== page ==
Today’s Aquinas: Creation Reflects God’s Perfection

Today’s Aquinas: Creation Reflects God’s Perfection January 5, 2015

We’re blogging through St. Thomas Aquinas’ Compendium Theologiae, sometimes called his Shorter Summa. Find the previous posts here.

Not only is there no imperfection in God’s infinity, says Thomas in Chapter 21 of the Compendium Theologiae, but He is necessarily more perfect than anything finite.  And this has an obvious consequence:

The further inference clearly follows that all perfections found in anything at all must originally and superabundantly be present in God. Whatever moves something toward perfection, must first possess in itself the perfection it confers on others.

"So, you're telling me that I exemplify a perfection found in God?"
“So, you’re telling me that I exemplify a perfection found in God?”

For example, a hot griddle can transfer heat to bacon, but a cold griddle cannot.  A burning flame can set something else on fire, but cold embers cannot.  However, this principle is more general than it seems.  A common unlit match is not on fire itself, but still has the power to set something else on fire; and that’s really what Thomas is after here.  Consider the majesty of a mature live oak, which consists of its size and the breadth of the area that it shades.  God does not, in fact, have size or breadth or branches to shade things; but He has the power to bring about these things.  It’s in this sense that the majesty of the oak is present in God:

Thus a teacher has in his own mind the knowledge he hands on to others. Therefore, since God is the first mover, and moves all other beings toward their perfections, all perfections found in things must pre-exist in Him superabundantly.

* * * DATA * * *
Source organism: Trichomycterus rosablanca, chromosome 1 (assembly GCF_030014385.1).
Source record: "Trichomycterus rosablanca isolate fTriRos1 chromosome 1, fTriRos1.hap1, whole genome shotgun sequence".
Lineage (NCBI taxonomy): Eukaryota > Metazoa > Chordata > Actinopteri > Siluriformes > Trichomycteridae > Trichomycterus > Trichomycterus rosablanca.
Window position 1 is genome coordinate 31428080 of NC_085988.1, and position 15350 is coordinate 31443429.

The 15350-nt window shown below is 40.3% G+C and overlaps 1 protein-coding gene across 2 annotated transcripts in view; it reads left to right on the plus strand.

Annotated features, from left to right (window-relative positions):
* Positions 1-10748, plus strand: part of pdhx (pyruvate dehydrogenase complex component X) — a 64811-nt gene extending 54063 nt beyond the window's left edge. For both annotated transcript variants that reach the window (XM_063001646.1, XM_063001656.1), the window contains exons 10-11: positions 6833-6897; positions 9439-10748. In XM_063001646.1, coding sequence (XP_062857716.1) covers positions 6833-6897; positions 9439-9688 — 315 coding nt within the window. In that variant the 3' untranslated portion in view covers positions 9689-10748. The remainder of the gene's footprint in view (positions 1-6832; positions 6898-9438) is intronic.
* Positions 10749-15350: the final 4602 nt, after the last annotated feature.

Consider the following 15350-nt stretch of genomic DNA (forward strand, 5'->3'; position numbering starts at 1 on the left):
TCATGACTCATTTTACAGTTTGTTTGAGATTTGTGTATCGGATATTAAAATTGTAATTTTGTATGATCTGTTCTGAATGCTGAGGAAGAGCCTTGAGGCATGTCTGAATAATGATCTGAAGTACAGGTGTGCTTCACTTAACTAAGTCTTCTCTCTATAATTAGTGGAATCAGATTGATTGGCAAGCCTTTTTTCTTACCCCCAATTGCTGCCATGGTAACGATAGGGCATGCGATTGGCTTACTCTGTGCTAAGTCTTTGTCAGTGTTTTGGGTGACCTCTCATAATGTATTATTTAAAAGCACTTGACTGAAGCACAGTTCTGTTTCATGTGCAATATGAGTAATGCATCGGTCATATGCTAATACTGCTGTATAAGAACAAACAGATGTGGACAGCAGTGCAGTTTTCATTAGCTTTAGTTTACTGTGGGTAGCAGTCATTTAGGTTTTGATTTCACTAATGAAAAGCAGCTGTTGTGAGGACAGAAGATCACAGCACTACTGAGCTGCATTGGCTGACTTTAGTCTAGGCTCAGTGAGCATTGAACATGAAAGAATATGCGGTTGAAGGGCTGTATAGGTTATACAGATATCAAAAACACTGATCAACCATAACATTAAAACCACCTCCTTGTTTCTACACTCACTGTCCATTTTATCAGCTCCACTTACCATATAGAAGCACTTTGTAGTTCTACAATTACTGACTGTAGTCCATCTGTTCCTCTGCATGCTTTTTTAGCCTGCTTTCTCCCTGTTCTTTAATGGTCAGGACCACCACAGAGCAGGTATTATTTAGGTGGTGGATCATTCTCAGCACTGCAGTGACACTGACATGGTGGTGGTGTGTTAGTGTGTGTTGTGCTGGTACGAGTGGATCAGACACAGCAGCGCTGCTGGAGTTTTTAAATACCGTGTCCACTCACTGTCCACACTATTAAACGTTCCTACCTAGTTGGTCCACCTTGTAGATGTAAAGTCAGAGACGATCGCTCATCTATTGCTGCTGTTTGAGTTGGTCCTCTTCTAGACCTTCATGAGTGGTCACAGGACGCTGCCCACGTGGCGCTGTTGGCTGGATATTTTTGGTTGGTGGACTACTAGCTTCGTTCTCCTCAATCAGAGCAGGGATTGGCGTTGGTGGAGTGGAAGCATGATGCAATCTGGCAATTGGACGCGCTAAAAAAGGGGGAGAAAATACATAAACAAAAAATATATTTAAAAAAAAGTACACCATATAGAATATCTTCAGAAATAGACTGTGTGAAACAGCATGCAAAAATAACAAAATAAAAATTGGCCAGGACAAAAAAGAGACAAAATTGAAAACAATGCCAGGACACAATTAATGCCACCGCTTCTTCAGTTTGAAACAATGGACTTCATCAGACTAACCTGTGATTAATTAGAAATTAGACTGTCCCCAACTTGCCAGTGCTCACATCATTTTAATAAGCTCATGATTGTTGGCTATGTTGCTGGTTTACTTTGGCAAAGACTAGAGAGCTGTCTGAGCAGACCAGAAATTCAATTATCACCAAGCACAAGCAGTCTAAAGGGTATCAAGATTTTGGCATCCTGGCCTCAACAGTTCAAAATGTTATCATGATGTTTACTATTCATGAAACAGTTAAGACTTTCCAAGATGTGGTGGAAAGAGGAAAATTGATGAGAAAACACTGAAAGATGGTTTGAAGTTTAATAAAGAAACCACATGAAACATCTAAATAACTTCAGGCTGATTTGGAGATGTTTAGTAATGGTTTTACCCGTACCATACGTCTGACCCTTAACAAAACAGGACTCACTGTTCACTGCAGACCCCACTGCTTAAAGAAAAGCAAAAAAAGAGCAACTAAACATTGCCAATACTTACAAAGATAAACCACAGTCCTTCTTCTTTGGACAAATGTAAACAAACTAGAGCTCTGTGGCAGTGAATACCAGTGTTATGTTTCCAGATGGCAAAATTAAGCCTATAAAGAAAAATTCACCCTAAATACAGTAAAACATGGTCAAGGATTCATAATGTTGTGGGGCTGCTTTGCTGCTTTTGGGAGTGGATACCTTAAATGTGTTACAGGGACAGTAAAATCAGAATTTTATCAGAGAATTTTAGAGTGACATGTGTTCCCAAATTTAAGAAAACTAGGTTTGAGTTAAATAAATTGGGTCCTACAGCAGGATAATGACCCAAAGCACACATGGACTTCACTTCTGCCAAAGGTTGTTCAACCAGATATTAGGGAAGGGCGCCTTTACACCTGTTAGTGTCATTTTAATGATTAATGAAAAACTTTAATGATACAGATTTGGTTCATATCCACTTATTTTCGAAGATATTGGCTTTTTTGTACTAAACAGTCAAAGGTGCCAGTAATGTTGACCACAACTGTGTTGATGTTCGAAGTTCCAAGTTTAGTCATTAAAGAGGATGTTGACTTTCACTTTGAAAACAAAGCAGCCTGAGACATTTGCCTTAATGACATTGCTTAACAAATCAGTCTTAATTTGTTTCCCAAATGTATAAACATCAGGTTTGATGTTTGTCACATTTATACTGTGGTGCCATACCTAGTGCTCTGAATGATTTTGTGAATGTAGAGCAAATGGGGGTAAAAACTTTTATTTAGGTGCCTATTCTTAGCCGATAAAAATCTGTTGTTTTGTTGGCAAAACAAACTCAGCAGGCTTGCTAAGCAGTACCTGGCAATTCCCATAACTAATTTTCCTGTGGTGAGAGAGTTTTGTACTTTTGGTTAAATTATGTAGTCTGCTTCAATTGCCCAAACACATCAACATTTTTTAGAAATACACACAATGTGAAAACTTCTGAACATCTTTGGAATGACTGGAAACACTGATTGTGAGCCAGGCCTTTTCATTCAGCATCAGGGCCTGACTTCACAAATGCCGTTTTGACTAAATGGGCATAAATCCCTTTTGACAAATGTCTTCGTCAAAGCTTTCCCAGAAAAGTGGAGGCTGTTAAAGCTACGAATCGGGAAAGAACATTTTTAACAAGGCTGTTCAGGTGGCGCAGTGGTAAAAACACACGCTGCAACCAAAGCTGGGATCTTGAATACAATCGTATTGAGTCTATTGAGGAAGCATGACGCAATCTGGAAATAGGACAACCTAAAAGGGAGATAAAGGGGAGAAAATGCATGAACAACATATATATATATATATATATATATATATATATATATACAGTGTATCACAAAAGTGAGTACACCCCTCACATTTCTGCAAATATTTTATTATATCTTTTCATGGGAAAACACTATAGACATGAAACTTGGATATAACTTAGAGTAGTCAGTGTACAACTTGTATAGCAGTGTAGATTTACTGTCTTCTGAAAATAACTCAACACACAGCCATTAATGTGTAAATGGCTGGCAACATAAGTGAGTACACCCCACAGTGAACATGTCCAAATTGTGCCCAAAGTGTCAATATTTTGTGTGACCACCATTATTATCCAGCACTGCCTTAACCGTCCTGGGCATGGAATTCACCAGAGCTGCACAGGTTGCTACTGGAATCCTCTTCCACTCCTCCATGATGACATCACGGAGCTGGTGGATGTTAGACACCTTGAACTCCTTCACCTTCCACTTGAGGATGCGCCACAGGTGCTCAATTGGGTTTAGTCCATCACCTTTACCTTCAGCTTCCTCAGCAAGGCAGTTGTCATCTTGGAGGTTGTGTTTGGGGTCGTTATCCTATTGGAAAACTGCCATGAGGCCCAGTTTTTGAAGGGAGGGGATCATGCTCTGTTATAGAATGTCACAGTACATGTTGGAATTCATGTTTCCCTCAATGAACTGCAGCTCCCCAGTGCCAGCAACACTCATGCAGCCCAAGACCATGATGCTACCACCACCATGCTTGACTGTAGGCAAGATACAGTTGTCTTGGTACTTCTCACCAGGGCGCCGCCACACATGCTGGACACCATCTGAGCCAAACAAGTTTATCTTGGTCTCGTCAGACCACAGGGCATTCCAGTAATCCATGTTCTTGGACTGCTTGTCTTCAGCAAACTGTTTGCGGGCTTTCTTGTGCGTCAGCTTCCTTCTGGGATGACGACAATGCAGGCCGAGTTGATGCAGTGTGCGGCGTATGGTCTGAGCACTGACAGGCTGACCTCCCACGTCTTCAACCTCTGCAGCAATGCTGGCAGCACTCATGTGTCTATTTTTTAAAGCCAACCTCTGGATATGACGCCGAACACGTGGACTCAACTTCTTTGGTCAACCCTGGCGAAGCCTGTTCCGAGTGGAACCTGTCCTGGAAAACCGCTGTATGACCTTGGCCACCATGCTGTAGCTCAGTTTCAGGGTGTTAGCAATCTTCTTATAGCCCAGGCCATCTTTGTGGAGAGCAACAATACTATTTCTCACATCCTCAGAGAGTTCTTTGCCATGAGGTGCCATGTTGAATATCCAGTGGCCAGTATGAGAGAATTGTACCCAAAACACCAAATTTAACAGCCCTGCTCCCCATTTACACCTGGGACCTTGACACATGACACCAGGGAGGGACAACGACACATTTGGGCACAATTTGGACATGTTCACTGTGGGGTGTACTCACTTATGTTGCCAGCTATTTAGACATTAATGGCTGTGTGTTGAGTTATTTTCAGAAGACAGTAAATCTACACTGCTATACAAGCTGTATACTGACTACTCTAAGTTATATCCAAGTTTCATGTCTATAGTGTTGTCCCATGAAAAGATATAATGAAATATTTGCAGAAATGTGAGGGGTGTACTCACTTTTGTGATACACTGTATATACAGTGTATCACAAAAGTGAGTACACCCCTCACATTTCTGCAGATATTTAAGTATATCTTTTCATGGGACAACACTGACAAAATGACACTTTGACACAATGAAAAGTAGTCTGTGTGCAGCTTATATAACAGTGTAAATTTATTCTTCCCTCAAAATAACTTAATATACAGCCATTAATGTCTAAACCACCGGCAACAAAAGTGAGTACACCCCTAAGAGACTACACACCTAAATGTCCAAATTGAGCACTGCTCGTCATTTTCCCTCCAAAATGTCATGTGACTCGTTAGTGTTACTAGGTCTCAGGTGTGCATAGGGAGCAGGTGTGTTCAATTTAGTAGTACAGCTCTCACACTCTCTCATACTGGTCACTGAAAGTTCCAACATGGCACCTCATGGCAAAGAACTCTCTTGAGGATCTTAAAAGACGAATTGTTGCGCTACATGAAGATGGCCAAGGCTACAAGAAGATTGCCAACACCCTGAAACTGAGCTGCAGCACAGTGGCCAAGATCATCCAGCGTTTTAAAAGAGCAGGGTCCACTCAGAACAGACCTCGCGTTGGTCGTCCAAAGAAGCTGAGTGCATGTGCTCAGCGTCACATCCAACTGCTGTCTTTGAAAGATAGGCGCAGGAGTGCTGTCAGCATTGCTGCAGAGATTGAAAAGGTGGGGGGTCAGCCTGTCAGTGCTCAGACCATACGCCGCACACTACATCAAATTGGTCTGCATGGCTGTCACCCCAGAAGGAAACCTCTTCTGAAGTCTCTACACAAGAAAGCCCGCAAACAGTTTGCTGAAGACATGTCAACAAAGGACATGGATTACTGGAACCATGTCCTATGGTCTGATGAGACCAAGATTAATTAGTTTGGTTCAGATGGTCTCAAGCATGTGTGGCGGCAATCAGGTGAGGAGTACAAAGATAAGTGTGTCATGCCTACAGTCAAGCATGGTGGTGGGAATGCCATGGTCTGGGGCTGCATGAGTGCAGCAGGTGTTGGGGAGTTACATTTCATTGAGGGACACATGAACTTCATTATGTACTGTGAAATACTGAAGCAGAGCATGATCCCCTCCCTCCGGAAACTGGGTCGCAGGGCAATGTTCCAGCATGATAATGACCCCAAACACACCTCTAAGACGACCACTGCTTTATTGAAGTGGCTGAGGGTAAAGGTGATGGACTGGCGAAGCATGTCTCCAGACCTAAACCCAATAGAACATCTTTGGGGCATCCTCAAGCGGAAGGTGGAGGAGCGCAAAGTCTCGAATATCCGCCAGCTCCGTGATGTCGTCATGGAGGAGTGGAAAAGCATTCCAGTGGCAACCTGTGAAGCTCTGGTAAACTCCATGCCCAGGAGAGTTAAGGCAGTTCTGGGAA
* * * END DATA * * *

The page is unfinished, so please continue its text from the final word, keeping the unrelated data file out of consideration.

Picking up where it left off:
And, in fact, you might say that the oak’s majesty is in God much as the knowledge is present in the teacher: as an idea in the mind of God.

Besides, whatever has a particular perfection but lacks another perfection, is contained under some genus or species. For each thing is classed under a genus or a species by its form, which is the thing’s perfection. But what is placed under species and genus cannot be infinite in essence; for the ultimate difference whereby it is placed in a species necessarily closes off its essence. Hence the very ratio or description that makes a species known is called its definition, or even finis.

A thing’s species tells you what kind of thing it is; and by being that kind of thing, it isn’t any other kind of thing.  Mankind, per the usual scholastic definition, is a rational animal: animal is the genus, rational the difference, and rational animal the species.  Men and women are rational animals, as distinguished from all other kinds of animal.  The genus plus the specific difference is called the definition of the species, that which makes it finite.

Clearly, then, if God lacked some perfection found in creatures you could place Him in some genus with the difference that he lacks such-and-such a perfection; but Thomas ruled that out chapters ago.

Therefore, if the divine essence is infinite, it cannot possess merely the perfection of some genus or species and be lacking in other perfections; the perfections of all genera or species must be in God.

So there you go.

____
photo credit: Juan Felipe Gómez via photopin cc

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